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In-House Apps and Cross-site Scripting Dominate Web Security Issues

General awareness within vendors about the importance of application security is also growing, with only three of the 62 security advisories released by High-Tech Bridge in 2013 remaining unpatched
General awareness within vendors about the importance of application security is also growing, with only three of the 62 security advisories released by High-Tech Bridge in 2013 remaining unpatched

High-Tech Bridge has found that after in-house apps, plugins and modules for content management systems (CMS) are up there too at 30%. These aren’t created equal, however: small CMS account for 25% of issues, while large CMS, such as WordPress and Joomla, account for only 5%, despite snagging big headlines when a flaw is revealed.

Also, many times the CMS problems have little to do with the app itself. “It is important to say that about 90% of large and medium-size commercial and open-source CMSs prone to XSS and SQL injection attacks are vulnerable because they are not up-to-date or are incorrectly configured,” said Marsel Nizamutdinov, chief research officer at High-Tech Bridge, in a statement.

Cross-site scripting and SQL injection were revealed as still being the most common weaknesses found, with XSS making up 55% of vulnerabilities discovered by High-Tech Bridge Research in 2013, and SQL injections accounting for 20% of the total. Again, in-house web applications are the most likely to be vulnerable to these types of attacks.

The findings confirm a continuation of XSS and SQL injection dominance. In the third quarter of 2013, FireHost found that XSS and SQL injection activity was up 32% in the third quarter, as those with malicious intent look to specifically target web-facing and cloud applications carrying sensitive information about organizations and their customers.

SQL injection vulnerabilities are also becoming more complex to exploit. For instance, a relatively complex but efficient DNS exfiltration technique is now commonly used in cases that in the past were considered almost unexploitable to extract data from a database.

Despite better coding practices making serious vulnerabilities in mature apps harder to find, in its research High-Tech Bridge also found a number of cases where excellent application security was compromised by basic mistakes, such as failing to delete installation scripts, enabling cybercriminals to compromise the entire web application.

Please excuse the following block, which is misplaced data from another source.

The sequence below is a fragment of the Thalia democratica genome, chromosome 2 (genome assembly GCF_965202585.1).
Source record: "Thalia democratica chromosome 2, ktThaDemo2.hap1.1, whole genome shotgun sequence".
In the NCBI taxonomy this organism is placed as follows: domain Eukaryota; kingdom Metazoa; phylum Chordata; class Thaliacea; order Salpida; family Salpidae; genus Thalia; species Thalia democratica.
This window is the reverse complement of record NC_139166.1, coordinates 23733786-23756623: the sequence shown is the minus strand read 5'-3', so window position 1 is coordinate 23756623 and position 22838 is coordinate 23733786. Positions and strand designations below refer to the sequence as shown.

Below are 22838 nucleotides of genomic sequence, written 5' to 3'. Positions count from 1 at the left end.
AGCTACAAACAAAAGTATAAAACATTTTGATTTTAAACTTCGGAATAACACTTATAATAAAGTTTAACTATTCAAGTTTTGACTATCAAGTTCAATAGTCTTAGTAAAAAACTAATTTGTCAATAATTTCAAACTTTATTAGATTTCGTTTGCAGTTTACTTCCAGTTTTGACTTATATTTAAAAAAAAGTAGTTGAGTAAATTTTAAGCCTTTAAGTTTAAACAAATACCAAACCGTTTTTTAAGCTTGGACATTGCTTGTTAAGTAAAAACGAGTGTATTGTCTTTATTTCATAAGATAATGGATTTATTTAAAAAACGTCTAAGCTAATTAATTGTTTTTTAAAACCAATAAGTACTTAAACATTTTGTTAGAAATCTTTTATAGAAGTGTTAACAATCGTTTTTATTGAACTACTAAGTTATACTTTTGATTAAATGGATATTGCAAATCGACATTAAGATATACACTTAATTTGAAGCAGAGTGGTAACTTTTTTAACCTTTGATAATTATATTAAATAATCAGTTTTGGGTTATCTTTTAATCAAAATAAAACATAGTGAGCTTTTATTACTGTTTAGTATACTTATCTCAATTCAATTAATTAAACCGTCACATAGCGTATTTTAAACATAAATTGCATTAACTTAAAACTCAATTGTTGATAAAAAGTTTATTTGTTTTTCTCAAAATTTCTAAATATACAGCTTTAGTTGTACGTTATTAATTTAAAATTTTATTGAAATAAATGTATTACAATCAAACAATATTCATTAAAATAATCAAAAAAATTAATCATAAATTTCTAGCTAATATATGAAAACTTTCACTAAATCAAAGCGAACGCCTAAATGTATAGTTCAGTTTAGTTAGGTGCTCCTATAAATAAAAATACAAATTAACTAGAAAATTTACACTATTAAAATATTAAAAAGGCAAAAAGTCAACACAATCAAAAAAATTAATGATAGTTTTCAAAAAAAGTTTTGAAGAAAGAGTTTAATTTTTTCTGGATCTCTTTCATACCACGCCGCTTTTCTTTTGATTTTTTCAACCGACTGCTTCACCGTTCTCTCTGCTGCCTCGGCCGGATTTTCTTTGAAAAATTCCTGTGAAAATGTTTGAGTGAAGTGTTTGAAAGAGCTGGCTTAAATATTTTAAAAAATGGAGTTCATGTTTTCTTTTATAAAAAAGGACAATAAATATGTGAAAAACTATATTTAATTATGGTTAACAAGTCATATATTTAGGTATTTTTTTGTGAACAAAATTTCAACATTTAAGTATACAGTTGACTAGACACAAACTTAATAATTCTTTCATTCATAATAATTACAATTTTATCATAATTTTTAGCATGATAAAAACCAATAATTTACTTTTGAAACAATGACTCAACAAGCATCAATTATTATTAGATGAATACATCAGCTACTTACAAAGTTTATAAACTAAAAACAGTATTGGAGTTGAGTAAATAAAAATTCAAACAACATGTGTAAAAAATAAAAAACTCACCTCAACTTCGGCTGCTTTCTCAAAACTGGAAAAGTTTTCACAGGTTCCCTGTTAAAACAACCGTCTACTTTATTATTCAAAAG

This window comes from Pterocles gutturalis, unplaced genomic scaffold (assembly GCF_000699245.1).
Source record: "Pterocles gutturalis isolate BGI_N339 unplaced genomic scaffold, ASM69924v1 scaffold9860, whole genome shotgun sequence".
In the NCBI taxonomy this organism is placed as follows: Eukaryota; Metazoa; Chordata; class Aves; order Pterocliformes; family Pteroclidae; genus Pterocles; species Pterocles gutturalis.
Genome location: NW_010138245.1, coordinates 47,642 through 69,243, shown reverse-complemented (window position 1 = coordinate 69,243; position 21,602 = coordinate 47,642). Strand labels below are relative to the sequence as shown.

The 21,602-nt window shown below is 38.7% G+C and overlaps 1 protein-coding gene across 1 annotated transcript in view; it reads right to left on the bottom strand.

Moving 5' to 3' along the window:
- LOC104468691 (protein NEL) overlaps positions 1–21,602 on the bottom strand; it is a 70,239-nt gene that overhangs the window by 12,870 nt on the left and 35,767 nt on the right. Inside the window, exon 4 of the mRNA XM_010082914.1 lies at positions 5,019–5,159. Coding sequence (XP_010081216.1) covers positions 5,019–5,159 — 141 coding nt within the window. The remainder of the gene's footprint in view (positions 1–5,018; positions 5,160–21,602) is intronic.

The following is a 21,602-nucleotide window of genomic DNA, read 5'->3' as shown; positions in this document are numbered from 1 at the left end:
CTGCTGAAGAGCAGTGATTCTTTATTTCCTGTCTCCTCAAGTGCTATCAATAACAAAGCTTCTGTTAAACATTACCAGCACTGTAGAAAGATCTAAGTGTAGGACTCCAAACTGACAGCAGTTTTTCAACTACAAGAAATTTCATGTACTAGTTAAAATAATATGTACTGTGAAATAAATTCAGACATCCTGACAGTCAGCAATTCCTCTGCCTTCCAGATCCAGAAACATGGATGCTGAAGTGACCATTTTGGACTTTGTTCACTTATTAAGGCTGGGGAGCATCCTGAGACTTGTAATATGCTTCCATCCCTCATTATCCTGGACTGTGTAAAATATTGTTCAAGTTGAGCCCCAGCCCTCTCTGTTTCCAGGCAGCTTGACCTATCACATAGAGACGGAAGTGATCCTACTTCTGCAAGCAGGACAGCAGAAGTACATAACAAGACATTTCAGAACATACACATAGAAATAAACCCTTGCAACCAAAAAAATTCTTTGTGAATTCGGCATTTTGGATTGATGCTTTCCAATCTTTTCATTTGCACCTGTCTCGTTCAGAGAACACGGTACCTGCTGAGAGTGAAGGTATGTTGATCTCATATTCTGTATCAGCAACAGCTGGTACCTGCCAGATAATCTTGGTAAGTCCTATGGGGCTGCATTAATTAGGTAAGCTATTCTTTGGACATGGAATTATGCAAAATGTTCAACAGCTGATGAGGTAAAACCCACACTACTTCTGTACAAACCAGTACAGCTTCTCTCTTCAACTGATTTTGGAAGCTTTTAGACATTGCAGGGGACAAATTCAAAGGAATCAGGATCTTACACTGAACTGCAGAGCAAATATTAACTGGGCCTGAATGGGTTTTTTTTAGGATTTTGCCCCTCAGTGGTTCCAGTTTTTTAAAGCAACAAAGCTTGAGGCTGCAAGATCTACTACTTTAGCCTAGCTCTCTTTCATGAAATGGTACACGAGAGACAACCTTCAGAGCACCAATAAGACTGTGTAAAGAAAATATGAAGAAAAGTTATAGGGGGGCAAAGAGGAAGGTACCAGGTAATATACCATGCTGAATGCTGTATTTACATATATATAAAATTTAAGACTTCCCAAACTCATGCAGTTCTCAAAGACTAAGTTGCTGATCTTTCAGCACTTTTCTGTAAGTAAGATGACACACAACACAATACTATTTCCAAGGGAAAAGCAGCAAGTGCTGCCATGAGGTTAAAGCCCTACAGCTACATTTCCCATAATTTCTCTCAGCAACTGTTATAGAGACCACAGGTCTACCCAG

“Critical and high risk vulnerabilities are becoming more sophisticated both to detect and to exploit,” said company CEO Ilia Kolochenko, in a statement. “Gone are the days when many PHP applications commonly used ‘exec()’ or ‘passthru()’ functions with user-supplied input leading to remote code execution. Serious vulnerabilities are now exploitable via chained attacks.”

Good examples that illustrate this are remote code execution in Microweber and OS command Injection in CosCms, he said.

“It is also important to mention that many of the vulnerabilities usually deemed to be high or critical risk were downgraded to medium risk in our advisories in 2013, as their exploitation required the attacker to be authenticated or logged-in,” said Kolochenko. “This confirms that web developers should also pay attention to security for parts of the application accessible only to ‘trusted’ parties who may in fact be quite hostile.”

Despite web application vendors being more responsive and releasing security patches much faster than in 2012 (patch times cut by one-third compared to the previous year), the research also revealed that given the increased complexity of the landscape, it is still taking an average of more than two weeks for critical vulnerabilities to be fixed.

That said, many of the vendors notified of a vulnerability by High-Tech Bridge reacted within several hours and released a security patch in a couple of days.

“Thankfully, even though serious vulnerabilities are becoming more complex to detect and exploit, there are vendors such as BigTree CMS who are responding to even complex vulnerabilities in less than three hours, so our award for the Most Responsive Vendor of the Year 2013 goes to that organization,” Kolochenko noted.

General awareness within vendors about the importance of application security is also growing, and only three of the 62 security advisories released by High-Tech Bridge in 2013 remained unpatched.

“In the past, even well-known vendors postponed security-related fixes in favor of releasing new versions of their software with new functionality and unpatched vulnerabilities,” Kolochenko noted. “However, in 2013, no big vendor adopted this dangerous approach of prioritizing functionality while sacrificing security.”

Nizamutdinov added, “As we can see, vulnerabilities are becoming harder to detect and exploit. Common approaches to security testing such as automated vulnerability scanning or automated source code review are no longer sufficient.”

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